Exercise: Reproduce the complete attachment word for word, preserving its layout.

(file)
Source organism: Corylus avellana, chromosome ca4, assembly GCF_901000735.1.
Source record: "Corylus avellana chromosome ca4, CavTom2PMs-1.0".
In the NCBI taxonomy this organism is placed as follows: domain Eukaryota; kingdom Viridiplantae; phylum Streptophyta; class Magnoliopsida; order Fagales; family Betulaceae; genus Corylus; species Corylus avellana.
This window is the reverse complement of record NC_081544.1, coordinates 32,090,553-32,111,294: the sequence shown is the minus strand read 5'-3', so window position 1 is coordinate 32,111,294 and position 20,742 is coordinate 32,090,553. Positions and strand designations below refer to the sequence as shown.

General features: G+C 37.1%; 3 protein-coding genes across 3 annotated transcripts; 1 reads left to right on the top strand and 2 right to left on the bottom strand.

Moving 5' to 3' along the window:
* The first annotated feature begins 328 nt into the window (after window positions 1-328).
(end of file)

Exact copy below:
Source organism: Corylus avellana, chromosome ca4, assembly GCF_901000735.1.
Source record: "Corylus avellana chromosome ca4, CavTom2PMs-1.0".
In the NCBI taxonomy this organism is placed as follows: domain Eukaryota; kingdom Viridiplantae; phylum Streptophyta; class Magnoliopsida; order Fagales; family Betulaceae; genus Corylus; species Corylus avellana.
This window is the reverse complement of record NC_081544.1, coordinates 32,090,553-32,111,294: the sequence shown is the minus strand read 5'-3', so window position 1 is coordinate 32,111,294 and position 20,742 is coordinate 32,090,553. Positions and strand designations below refer to the sequence as shown.

General features: G+C 37.1%; 3 protein-coding genes across 3 annotated transcripts; 1 reads left to right on the top strand and 2 right to left on the bottom strand.

Moving 5' to 3' along the window:
* The first annotated feature begins 328 nt into the window (after window positions 1-328).